In his portrait of the late Hu Li (胡溧), Jon Wos depicts a middle-aged man in three-quarter profile standing before the backdrop of an artwork. The man in the portrait is dressed casually in a polo shirt, popped collar, and khakis, but nevertheless carries himself with dignity. His shoulders are back, but his posture remains unforced. He is fit and lean, with prominent veins in his forearm. The structure of the painting quickly leads one’s eyes to the man’s face. Here, one finds marks of time, but they do not saddle the man with weight or anguish. Instead, the man’s face is bold and certain. His gaze looks outward and above the viewer. His vision is direct and purposeful. In the space of the canvas, the artist shows you a man of substance. This man, Hu Li, was himself born into a family of artists and left the crushing boot of communist China to paint, teach, and mentor in the United States.

“Hu Li was the most passionate artist I have ever met,” says Wos, a former student of Li’s. “I most wanted to express his idealism. He truly could achieve whatever he set himself to accomplish.”

Wos shares a similar determination. “My goal in painting,” says Wos, “is to re-create a convincing metaphysical experience that is at once exciting or interesting, and that in some way induces in the viewer a sense of pleasurable reverence.”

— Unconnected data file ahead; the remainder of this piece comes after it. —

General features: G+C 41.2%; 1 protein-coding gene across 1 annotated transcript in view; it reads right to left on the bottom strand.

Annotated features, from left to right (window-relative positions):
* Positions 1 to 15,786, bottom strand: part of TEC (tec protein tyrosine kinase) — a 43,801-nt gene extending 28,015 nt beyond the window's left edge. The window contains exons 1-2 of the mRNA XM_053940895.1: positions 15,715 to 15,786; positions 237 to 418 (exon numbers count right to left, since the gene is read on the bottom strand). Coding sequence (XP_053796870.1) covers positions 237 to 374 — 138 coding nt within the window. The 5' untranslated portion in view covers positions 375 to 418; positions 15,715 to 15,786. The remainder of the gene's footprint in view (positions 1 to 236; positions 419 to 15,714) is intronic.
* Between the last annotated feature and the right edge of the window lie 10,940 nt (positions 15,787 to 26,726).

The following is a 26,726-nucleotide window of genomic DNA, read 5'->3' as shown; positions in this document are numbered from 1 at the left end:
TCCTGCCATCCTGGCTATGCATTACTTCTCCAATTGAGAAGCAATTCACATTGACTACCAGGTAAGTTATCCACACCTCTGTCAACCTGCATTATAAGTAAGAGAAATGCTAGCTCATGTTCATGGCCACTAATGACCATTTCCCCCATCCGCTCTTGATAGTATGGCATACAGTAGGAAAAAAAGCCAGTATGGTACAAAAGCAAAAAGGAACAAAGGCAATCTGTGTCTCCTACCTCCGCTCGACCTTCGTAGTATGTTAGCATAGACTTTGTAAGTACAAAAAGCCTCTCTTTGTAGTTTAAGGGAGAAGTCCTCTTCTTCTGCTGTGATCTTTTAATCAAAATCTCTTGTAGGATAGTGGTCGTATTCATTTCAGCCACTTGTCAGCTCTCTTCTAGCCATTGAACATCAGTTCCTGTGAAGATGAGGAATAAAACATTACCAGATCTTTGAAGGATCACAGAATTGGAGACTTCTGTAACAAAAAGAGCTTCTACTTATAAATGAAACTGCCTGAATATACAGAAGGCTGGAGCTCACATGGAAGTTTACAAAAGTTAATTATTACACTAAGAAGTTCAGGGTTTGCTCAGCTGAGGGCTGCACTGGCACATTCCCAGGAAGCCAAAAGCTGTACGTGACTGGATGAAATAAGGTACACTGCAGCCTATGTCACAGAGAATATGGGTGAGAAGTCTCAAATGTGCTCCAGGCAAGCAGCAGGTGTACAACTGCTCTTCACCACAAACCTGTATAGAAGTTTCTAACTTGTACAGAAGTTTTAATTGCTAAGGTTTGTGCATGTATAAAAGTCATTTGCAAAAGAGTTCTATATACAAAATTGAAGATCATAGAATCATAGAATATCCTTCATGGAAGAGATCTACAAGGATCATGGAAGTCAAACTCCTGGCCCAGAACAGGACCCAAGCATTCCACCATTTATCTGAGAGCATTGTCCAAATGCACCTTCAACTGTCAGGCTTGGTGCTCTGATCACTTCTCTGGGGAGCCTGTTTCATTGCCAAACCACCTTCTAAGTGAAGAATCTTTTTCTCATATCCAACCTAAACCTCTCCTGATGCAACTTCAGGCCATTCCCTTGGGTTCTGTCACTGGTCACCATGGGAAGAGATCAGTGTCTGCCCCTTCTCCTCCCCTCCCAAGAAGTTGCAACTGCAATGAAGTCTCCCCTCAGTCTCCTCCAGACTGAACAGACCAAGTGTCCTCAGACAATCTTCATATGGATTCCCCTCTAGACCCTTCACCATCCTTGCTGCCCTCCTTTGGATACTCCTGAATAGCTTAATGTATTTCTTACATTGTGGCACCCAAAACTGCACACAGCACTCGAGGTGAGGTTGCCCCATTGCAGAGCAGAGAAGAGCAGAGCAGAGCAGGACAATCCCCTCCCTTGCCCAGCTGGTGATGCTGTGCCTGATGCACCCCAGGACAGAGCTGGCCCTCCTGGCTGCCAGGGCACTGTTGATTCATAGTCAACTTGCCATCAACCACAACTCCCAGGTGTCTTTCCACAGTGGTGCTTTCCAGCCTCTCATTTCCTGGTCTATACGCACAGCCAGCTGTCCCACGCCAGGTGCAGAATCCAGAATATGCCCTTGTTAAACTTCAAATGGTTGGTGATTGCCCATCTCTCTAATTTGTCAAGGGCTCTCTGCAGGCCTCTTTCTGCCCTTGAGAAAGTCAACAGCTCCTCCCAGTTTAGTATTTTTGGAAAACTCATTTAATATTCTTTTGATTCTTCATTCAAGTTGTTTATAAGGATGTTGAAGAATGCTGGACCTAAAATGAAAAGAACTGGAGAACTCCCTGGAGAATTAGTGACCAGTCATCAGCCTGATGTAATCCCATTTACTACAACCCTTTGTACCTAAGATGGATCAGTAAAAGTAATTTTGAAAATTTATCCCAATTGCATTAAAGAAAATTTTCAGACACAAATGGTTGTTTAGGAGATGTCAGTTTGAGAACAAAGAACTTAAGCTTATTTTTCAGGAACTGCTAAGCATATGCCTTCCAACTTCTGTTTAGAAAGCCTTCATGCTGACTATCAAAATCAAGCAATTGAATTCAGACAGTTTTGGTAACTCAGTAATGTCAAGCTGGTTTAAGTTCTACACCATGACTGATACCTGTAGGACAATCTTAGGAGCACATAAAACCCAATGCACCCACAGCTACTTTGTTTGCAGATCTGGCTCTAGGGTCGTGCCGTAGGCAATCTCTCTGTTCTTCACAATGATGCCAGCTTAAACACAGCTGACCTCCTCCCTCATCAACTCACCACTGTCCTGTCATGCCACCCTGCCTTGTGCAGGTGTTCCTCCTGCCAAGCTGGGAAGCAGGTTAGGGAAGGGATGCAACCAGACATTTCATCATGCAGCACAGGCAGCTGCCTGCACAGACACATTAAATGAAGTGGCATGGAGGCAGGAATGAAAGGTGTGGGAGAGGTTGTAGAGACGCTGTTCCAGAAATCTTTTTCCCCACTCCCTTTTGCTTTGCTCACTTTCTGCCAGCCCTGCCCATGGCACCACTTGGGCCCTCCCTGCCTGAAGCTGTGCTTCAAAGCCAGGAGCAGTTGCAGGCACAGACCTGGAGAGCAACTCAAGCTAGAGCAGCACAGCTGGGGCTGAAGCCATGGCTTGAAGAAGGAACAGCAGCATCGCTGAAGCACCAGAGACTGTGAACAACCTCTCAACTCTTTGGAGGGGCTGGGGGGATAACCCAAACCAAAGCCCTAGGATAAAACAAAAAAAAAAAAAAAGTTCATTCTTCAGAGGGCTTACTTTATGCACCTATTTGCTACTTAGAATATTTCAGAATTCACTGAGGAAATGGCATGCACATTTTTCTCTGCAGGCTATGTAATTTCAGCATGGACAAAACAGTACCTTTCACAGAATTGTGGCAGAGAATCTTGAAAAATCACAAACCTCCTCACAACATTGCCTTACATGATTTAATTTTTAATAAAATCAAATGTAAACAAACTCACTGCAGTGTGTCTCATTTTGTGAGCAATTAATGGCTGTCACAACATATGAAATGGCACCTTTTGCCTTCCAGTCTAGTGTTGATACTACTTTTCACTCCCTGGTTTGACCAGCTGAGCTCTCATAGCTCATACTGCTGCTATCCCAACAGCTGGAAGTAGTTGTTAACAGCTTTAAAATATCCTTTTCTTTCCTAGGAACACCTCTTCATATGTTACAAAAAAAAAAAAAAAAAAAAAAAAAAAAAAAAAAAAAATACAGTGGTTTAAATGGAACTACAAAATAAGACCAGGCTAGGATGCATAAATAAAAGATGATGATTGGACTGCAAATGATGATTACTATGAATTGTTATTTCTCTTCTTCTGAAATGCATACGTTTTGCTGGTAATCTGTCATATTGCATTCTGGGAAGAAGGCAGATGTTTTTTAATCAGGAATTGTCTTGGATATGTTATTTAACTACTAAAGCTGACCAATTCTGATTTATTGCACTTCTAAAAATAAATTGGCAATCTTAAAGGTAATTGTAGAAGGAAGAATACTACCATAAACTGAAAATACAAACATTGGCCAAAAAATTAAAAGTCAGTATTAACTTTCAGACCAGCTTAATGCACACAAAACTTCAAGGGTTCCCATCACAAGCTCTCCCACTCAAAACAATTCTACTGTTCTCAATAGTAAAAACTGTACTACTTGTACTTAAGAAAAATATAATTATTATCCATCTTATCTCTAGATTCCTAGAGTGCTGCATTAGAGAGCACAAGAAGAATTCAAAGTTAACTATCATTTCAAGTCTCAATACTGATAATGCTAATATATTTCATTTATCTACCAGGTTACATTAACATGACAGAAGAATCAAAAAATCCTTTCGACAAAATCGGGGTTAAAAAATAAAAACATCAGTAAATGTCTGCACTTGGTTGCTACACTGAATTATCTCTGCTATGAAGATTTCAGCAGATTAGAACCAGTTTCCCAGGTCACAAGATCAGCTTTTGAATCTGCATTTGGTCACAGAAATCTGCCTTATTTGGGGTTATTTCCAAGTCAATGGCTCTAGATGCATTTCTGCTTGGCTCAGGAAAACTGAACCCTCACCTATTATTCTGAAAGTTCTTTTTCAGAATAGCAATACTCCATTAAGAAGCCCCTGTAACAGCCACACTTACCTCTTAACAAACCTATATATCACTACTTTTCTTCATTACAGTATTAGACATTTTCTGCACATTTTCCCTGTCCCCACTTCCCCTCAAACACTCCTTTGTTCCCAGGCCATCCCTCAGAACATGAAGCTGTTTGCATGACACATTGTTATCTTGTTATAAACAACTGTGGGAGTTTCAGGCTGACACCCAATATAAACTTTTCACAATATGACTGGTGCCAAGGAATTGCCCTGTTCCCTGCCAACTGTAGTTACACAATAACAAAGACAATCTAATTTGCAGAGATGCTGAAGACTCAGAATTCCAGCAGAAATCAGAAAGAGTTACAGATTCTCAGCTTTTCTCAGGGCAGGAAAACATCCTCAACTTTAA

You’ll find such reverence throughout Wos’s artworks. For example, Wos’s still life paintings of everyday objects reveal scenes of intricate depth and beauty. In Time For Reflection, Wos depicts a sterling silver tea service. Light and space reflect off the ornate, curved metal of the teapot, creamer, and sugar vessels. A teacup shines with faint hints of iridescent nacre. A single rose with luscious red petals rests across the platter. In life, one could take one’s tea in a paper cup. But in a deliberate and stylized world, even simple acts become embodied with grandeur. “I like to create little experiences,” says Wos, “showing that even simple objects can be interesting and induce a veneration for life.”

Wos’s self-portraits, however, most clearly depict the “why” behind his art. Here is where we see the transformation from naturalism to romantic realism, from despair to ascendancy. Born with osteogenesis imperfecta, a genetic condition that results in a brittle skeletal system, Wos has endured dozens of broken bones throughout his life. He’s been bedridden countless times while recovering from painful breaks.

“My childhood was filled with casts and pain from the start,” says Wos. “Fractures of the femur were the worst as I had to be completely immobilized from torso to toes. Because the fractures were mostly a random occurrence, at any time my life could be brought to a full stop for months.”

“I developed a deep anxiety towards life,” says Wos. “I worried about everything from a very young age. This anxiety led me to have a feeling that much of this effort is futile, and this sense of futility led to depression.” “By the beginning of college, I had thought of suicide many times,” says Wos. “Finally, one day in college, I tried.”